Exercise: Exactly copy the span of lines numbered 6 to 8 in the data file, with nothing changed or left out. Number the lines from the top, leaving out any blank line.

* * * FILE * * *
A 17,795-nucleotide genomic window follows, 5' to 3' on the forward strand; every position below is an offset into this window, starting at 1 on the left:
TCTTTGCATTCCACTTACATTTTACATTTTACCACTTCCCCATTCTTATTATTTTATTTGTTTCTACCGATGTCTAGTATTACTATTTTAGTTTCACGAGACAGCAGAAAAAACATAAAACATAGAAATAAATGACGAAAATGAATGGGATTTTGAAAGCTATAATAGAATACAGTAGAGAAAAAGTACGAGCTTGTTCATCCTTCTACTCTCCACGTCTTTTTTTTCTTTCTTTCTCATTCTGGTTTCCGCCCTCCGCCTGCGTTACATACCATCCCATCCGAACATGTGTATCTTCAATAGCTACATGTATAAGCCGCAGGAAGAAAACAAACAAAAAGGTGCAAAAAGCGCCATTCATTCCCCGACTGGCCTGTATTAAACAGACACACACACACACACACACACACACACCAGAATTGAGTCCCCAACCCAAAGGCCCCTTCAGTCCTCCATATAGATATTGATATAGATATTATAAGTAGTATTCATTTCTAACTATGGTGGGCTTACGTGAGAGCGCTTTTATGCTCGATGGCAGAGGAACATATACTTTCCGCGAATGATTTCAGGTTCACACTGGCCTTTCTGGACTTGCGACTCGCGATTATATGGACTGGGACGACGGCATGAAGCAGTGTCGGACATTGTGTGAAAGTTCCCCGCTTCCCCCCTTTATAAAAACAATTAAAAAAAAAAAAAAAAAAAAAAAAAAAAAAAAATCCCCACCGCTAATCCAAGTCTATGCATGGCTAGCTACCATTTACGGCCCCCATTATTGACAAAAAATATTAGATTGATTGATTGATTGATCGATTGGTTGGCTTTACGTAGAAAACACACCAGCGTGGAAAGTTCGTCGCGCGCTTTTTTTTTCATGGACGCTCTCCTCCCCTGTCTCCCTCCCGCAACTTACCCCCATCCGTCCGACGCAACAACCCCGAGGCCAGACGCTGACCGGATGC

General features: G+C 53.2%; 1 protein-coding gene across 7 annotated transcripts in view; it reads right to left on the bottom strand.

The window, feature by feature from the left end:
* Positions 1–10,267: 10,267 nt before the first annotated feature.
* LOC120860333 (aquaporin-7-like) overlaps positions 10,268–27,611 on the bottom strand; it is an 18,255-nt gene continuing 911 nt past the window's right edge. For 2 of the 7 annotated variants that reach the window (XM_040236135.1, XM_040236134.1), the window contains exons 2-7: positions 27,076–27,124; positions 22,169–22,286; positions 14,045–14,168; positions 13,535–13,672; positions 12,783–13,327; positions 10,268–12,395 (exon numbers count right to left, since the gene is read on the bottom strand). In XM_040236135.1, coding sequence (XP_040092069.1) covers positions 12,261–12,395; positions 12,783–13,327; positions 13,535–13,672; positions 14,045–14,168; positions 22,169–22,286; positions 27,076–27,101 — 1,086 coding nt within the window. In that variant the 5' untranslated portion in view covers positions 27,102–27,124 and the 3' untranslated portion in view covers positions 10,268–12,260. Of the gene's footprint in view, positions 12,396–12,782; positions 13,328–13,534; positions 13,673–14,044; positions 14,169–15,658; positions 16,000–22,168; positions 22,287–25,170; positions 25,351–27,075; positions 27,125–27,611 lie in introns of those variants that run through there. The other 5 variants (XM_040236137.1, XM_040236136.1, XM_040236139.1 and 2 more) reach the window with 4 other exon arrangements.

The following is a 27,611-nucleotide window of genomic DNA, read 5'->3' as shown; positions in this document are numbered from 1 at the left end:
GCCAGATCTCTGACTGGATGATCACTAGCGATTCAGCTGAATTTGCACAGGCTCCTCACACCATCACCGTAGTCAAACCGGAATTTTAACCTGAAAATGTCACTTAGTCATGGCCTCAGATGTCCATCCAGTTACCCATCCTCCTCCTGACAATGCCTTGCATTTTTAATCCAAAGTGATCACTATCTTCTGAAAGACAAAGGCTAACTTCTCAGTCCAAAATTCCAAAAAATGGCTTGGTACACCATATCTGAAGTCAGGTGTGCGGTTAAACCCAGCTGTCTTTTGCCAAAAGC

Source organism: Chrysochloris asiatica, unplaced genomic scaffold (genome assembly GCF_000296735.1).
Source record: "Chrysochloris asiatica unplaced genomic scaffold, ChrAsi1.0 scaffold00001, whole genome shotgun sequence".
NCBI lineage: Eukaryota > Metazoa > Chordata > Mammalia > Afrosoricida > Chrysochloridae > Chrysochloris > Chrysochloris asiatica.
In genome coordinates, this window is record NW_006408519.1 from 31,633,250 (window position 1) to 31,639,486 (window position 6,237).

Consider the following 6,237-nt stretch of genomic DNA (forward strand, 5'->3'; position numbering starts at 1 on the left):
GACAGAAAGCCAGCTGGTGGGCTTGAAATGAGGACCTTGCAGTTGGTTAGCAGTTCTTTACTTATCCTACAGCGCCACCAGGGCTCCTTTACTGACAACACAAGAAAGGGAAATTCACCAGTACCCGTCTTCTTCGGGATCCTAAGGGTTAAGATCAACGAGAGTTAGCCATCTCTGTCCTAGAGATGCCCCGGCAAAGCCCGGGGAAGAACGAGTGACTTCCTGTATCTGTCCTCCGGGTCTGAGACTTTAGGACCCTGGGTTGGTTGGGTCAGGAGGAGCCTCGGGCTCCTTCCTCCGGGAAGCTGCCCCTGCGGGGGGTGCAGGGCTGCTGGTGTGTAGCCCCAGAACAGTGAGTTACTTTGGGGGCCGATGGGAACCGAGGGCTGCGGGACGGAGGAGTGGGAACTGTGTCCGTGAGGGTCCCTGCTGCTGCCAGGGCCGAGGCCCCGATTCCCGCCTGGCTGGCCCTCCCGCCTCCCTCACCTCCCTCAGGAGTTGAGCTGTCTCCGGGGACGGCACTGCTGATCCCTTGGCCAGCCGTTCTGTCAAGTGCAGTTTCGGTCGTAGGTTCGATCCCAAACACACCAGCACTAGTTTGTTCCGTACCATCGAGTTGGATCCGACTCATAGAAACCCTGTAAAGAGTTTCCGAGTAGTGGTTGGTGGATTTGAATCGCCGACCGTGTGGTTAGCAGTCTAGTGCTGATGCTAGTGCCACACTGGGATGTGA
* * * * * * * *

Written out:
* LOC120860333 (aquaporin-7-like) overlaps positions 10,268–27,611 on the bottom strand; it is an 18,255-nt gene continuing 911 nt past the window's right edge. For 2 of the 7 annotated variants that reach the window (XM_040236135.1, XM_040236134.1), the window contains exons 2-7: positions 27,076–27,124; positions 22,169–22,286; positions 14,045–14,168; positions 13,535–13,672; positions 12,783–13,327; positions 10,268–12,395 (exon numbers count right to left, since the gene is read on the bottom strand). In XM_040236135.1, coding sequence (XP_040092069.1) covers positions 12,261–12,395; positions 12,783–13,327; positions 13,535–13,672; positions 14,045–14,168; positions 22,169–22,286; positions 27,076–27,101 — 1,086 coding nt within the window. In that variant the 5' untranslated portion in view covers positions 27,102–27,124 and the 3' untranslated portion in view covers positions 10,268–12,260. Of the gene's footprint in view, positions 12,396–12,782; positions 13,328–13,534; positions 13,673–14,044; positions 14,169–15,658; positions 16,000–22,168; positions 22,287–25,170; positions 25,351–27,075; positions 27,125–27,611 lie in introns of those variants that run through there. The other 5 variants (XM_040236137.1, XM_040236136.1, XM_040236139.1 and 2 more) reach the window with 4 other exon arrangements.

The following is a 27,611-nucleotide window of genomic DNA, read 5'->3' as shown; positions in this document are numbered from 1 at the left end:
GCCAGATCTCTGACTGGATGATCACTAGCGATTCAGCTGAATTTGCACAGGCTCCTCACACCATCACCGTAGTCAAACCGGAATTTTAACCTGAAAATGTCACTTAGTCATGGCCTCAGATGTCCATCCAGTTACCCATCCTCCTCCTGACAATGCCTTGCATTTTTAATCCAAAGTGATCACTATCTTCTGAAAGACAAAGGCTAACTTCTCAGTCCAAAATTCCAAAAAATGGCTTGGTACACCATATCTGAAGTCAGGTGTGCGGTTAAACCCAGCTGTCTTTTGCCAAAAGC